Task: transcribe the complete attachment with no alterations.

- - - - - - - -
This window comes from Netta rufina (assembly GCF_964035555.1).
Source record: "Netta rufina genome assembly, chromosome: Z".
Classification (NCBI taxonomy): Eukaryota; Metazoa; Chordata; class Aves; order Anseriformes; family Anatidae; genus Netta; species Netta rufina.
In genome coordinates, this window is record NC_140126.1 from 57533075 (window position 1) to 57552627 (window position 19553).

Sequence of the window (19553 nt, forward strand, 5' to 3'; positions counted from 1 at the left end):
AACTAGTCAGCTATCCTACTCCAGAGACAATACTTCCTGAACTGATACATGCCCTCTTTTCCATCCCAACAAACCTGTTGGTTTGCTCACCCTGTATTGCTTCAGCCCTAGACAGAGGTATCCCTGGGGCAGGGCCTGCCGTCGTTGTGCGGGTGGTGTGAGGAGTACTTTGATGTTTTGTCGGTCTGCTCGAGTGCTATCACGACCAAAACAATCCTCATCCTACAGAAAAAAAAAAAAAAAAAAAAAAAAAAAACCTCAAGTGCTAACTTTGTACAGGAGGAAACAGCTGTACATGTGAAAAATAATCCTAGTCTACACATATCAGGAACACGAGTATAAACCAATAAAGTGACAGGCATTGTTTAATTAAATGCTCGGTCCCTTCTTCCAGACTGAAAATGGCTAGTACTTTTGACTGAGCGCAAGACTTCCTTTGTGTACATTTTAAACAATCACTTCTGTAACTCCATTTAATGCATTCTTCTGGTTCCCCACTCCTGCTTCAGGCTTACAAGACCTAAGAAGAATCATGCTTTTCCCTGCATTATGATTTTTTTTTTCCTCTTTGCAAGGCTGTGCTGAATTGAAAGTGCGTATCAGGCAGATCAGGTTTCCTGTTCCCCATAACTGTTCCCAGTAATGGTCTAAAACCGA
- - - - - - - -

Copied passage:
This window comes from Netta rufina (assembly GCF_964035555.1).
Source record: "Netta rufina genome assembly, chromosome: Z".
Classification (NCBI taxonomy): Eukaryota; Metazoa; Chordata; class Aves; order Anseriformes; family Anatidae; genus Netta; species Netta rufina.
In genome coordinates, this window is record NC_140126.1 from 57533075 (window position 1) to 57552627 (window position 19553).

Sequence of the window (19553 nt, forward strand, 5' to 3'; positions counted from 1 at the left end):
AACTAGTCAGCTATCCTACTCCAGAGACAATACTTCCTGAACTGATACATGCCCTCTTTTCCATCCCAACAAACCTGTTGGTTTGCTCACCCTGTATTGCTTCAGCCCTAGACAGAGGTATCCCTGGGGCAGGGCCTGCCGTCGTTGTGCGGGTGGTGTGAGGAGTACTTTGATGTTTTGTCGGTCTGCTCGAGTGCTATCACGACCAAAACAATCCTCATCCTACAGAAAAAAAAAAAAAAAAAAAAAAAAAAAACCTCAAGTGCTAACTTTGTACAGGAGGAAACAGCTGTACATGTGAAAAATAATCCTAGTCTACACATATCAGGAACACGAGTATAAACCAATAAAGTGACAGGCATTGTTTAATTAAATGCTCGGTCCCTTCTTCCAGACTGAAAATGGCTAGTACTTTTGACTGAGCGCAAGACTTCCTTTGTGTACATTTTAAACAATCACTTCTGTAACTCCATTTAATGCATTCTTCTGGTTCCCCACTCCTGCTTCAGGCTTACAAGACCTAAGAAGAATCATGCTTTTCCCTGCATTATGATTTTTTTTTTCCTCTTTGCAAGGCTGTGCTGAATTGAAAGTGCGTATCAGGCAGATCAGGTTTCCTGTTCCCCATAACTGTTCCCAGTAATGGTCTAAAACCGA